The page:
Zosui (Zōsui) and its counterpart, Okayu, are the Japanese equivalent of the Italian risotto or the Chinese congee, however, if you were to categorise it, it belongs firmly in the soup category! Both are comfort foods, perfect for when you’re feeling under the weather; the difference is Okayu is more porridge like in consistency.
Zosui is the personification of the Japanese practice of Mottainai – waste nothing! This is an especially favourite way of using up the stock left over from Nabe (Hotpot), because after all the meat and vegetables are gone, what’s left behind is a gloriously flavoured broth that has been “created” with everything that was cooked in it previously. So as a final course to a Nabe meal, adding rice or even udon, is the perfect way to go.
You don’t have to have a hotpot going to enjoy this, having some dashi is ideal but even just regular stock will do very nicely. I always have some fresh dashi at home, either in the fridge or the freezer and if you’d like to know how to make it (very easy!), just click here.
It really is up to you how richly flavoured you’d like it to be, if starting from just dashi or stock, some garlic and ginger will certainly not go amiss.
The recipe here is a simple version, with leftover rice, some shiitake, carrots and finished off with egg (tamago). You can add some cooked chicken, seafood or more vegetables, to each his own!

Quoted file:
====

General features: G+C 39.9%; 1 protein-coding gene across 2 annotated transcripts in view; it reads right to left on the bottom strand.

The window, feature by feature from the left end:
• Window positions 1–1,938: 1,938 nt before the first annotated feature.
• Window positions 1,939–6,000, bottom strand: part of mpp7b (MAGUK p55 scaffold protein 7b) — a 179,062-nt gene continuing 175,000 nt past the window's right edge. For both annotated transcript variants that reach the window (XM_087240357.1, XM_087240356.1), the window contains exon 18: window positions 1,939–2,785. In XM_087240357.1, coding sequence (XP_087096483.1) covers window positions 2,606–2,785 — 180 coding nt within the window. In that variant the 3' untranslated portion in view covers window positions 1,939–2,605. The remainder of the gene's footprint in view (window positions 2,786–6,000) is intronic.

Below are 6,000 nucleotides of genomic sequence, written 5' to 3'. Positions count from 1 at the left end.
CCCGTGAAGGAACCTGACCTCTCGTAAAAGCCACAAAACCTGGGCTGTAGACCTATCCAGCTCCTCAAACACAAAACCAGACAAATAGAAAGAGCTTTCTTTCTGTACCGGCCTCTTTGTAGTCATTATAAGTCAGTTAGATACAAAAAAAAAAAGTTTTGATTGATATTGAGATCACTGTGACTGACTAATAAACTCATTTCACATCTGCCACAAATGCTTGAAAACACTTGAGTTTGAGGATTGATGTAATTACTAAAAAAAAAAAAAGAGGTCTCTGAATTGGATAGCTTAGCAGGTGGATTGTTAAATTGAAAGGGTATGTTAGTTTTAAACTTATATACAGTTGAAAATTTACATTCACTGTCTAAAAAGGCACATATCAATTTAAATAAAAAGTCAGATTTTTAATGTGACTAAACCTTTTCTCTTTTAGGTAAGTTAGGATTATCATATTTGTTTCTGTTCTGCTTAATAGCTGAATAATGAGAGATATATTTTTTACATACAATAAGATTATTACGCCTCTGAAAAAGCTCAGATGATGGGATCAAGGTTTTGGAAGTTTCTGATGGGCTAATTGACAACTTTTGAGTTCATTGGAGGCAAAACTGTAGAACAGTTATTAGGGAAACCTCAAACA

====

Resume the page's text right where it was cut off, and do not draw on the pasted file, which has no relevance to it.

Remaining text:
How to Cook Perfect Tamago Zosui
Dashi – if you don’t have/don’t want to make dashi, use stock in its place, making a total of 700ml.
Rice – being a Japanese recipe, the rice ought to be sushi rice, but don’t fret, whatever cooked rice you have at home will work too.
Consistency – The longer you cook it, the drier and more porridge like it will be. 20 – 30 minutes, stop at the point you’re happy with. I like a more porridge like consistency.
Nori – roasted seaweed, the green wrap you see on sushi, great crumbled and used as topping for so much, a staple in our house.
Katsuobushi – thinly shaved flakes of dried and smoked bonito, used as a topping on a lot of Japanese food, like Okonomiyaki. Again, a staple in our house.
If you have any comments, just drop me a line below!